Solomon begins the book of Proverbs by personifying wisdom as a woman (Proverbs 1:20-33). Since there is a natural, yet mysterious attraction between males and females (Proverbs 30:18-19), Solomon is implying that his son ought to be innately interested in and a willing pursuer of wisdom. In his description of this woman of interest, Solomon states several important truths about wisdom.
Wisdom is needed by and available to all. She is no respecter of persons. Everyone “in the street”, in the marketplace, in the chief concourses, and at the gates (1:20-21) is invited to hear and heed her words. Those who especially need to listen to her—the naïve, the scornful, and fools—are specifically addressed and exhorted to save themselves from the grave danger they are in (1:22).
Wisdom is not always pleasant to one’s ears. “Turn at my rebuke” (1:23) is a necessary requirement of embracing wisdom. “Itching ears” (2nd Timothy 4:3) are never found on a wise head. Wisdom does not waste her time and resources on such a person. She pours out her spirit and makes her words known to those who correct their ways when she rebukes (1:23).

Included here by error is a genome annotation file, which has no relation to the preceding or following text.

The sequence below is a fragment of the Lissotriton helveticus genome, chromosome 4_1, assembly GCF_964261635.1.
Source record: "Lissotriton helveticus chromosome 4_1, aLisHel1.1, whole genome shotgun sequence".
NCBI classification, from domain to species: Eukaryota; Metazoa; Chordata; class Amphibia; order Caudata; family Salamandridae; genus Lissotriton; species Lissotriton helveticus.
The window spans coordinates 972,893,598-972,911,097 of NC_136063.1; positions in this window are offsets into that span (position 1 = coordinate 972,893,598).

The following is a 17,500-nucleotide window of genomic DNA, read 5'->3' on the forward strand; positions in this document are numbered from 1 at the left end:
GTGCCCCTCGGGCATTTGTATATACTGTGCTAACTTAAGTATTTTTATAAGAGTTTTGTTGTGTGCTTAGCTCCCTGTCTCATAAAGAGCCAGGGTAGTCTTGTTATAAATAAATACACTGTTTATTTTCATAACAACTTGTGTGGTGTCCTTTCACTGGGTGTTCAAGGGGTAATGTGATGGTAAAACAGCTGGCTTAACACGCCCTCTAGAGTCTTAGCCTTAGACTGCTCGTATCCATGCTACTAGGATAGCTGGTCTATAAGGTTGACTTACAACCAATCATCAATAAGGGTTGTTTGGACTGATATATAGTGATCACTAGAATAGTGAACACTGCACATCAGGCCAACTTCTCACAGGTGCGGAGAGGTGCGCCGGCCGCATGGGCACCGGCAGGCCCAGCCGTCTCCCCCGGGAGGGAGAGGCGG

Wisdom is persuasive, not coercive. She does not force herself on those who are uninterested. Those who refuse her call, disregard her offer, disdain her counsel, and ignore her rebuke (1:24-25) are free to do so. She does not coerce.